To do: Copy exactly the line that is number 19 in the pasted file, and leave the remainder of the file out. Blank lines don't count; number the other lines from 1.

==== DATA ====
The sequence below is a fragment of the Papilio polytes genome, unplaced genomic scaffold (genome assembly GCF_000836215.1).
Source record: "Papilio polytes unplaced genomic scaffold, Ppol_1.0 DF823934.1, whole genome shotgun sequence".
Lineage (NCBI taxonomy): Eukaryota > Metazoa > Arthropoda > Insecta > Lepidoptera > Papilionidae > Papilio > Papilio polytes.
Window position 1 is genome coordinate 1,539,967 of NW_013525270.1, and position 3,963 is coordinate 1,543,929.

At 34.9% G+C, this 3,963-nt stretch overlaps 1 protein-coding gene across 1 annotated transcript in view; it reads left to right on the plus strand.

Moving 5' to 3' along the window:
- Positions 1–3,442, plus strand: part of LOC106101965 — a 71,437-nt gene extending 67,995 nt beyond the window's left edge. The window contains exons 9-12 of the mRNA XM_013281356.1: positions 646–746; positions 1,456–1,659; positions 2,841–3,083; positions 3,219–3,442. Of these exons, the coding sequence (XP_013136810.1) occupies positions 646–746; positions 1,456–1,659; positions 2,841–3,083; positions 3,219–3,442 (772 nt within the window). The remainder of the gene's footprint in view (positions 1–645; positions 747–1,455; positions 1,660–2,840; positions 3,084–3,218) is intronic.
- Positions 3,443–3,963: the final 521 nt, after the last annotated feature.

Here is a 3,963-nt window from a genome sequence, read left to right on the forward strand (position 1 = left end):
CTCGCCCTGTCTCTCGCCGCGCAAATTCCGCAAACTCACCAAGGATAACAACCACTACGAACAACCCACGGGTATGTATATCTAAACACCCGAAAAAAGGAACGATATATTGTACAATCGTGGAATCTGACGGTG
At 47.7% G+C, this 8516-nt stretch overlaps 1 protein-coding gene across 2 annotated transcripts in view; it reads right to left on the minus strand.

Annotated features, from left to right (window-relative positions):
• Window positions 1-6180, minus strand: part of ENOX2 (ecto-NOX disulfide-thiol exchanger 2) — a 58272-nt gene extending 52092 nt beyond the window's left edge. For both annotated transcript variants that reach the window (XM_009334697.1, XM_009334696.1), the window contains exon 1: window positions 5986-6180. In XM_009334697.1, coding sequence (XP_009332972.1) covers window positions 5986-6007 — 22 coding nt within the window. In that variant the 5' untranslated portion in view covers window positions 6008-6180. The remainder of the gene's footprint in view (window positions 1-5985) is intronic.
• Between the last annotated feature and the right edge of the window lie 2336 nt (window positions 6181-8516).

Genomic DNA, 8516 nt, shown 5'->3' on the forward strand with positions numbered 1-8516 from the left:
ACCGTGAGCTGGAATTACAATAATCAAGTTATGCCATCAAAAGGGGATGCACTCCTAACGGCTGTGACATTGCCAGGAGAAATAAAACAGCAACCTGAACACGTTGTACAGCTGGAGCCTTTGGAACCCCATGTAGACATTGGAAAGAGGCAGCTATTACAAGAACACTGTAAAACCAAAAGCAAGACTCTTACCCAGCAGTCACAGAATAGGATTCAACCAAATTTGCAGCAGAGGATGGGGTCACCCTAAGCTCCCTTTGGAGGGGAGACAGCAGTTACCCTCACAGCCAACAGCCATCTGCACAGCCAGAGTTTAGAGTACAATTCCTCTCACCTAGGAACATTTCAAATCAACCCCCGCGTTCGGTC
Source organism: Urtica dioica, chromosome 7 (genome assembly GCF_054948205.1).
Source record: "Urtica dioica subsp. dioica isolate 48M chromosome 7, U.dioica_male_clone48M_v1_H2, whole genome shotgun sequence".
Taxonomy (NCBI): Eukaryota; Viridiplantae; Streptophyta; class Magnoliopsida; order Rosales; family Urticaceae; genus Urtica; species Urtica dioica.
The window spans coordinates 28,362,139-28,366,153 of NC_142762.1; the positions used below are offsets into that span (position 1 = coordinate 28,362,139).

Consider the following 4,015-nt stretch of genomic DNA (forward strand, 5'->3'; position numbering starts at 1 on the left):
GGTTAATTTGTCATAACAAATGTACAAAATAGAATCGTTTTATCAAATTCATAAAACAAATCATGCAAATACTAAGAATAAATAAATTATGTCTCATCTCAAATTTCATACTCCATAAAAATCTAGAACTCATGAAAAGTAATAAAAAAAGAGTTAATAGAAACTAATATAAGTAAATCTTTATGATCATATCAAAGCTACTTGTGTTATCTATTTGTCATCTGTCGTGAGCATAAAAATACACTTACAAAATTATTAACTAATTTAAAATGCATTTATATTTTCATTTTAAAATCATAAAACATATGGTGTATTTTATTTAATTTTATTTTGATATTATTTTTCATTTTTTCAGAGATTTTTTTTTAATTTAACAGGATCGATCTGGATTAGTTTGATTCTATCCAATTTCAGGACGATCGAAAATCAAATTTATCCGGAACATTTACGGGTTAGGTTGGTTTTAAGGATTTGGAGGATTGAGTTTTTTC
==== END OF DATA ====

Taxonomy (NCBI): Eukaryota; Viridiplantae; Streptophyta; class Magnoliopsida; order Rosales; family Urticaceae; genus Urtica; species Urtica dioica.